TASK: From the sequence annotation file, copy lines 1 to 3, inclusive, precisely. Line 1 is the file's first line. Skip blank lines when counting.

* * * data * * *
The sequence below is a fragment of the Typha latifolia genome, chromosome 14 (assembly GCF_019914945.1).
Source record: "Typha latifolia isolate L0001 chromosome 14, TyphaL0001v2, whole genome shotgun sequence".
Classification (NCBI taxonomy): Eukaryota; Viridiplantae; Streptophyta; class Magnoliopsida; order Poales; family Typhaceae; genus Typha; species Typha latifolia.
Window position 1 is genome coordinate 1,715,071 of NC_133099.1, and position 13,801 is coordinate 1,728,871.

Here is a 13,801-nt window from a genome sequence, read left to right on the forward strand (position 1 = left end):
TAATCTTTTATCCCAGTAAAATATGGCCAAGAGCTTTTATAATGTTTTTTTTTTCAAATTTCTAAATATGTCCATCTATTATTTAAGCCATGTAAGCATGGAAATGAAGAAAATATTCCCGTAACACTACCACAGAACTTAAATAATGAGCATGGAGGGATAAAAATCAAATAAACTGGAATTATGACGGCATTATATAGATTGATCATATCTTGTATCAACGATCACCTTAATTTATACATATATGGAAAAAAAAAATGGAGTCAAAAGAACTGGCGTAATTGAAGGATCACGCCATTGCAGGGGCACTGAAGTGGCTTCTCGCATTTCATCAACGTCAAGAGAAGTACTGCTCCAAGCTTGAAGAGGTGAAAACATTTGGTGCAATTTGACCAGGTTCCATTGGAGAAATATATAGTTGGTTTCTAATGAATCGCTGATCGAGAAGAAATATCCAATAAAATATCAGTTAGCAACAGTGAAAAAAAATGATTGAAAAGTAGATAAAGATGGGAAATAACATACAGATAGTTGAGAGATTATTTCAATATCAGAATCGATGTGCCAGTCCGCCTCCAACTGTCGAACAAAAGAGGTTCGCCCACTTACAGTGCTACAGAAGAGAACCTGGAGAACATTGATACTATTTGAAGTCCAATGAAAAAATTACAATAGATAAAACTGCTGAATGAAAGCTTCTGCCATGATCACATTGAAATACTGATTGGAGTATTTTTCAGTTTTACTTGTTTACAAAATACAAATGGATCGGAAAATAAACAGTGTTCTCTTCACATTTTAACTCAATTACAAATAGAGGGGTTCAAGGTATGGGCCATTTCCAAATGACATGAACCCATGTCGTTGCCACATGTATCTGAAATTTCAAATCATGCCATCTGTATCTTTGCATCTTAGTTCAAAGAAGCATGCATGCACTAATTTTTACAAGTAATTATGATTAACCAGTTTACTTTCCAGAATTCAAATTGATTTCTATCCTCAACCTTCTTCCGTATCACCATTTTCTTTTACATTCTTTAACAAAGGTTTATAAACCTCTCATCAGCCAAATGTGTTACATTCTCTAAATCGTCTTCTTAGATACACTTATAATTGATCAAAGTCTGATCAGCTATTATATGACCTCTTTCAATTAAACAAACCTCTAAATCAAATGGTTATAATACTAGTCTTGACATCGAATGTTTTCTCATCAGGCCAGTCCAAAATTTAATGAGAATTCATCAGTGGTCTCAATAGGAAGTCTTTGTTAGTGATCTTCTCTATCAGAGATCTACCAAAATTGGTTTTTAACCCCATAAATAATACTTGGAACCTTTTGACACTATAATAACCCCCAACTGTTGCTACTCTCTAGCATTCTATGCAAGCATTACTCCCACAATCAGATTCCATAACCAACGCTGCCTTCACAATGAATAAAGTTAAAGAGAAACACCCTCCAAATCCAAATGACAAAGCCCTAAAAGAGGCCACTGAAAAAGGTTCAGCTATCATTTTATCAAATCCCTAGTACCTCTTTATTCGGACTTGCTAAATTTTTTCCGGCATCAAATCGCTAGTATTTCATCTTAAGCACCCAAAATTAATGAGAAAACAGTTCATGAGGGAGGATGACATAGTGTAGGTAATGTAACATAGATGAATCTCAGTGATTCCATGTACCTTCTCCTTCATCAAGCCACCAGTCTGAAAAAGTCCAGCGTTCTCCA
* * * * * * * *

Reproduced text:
The sequence below is a fragment of the Typha latifolia genome, chromosome 14 (assembly GCF_019914945.1).
Source record: "Typha latifolia isolate L0001 chromosome 14, TyphaL0001v2, whole genome shotgun sequence".
Classification (NCBI taxonomy): Eukaryota; Viridiplantae; Streptophyta; class Magnoliopsida; order Poales; family Typhaceae; genus Typha; species Typha latifolia.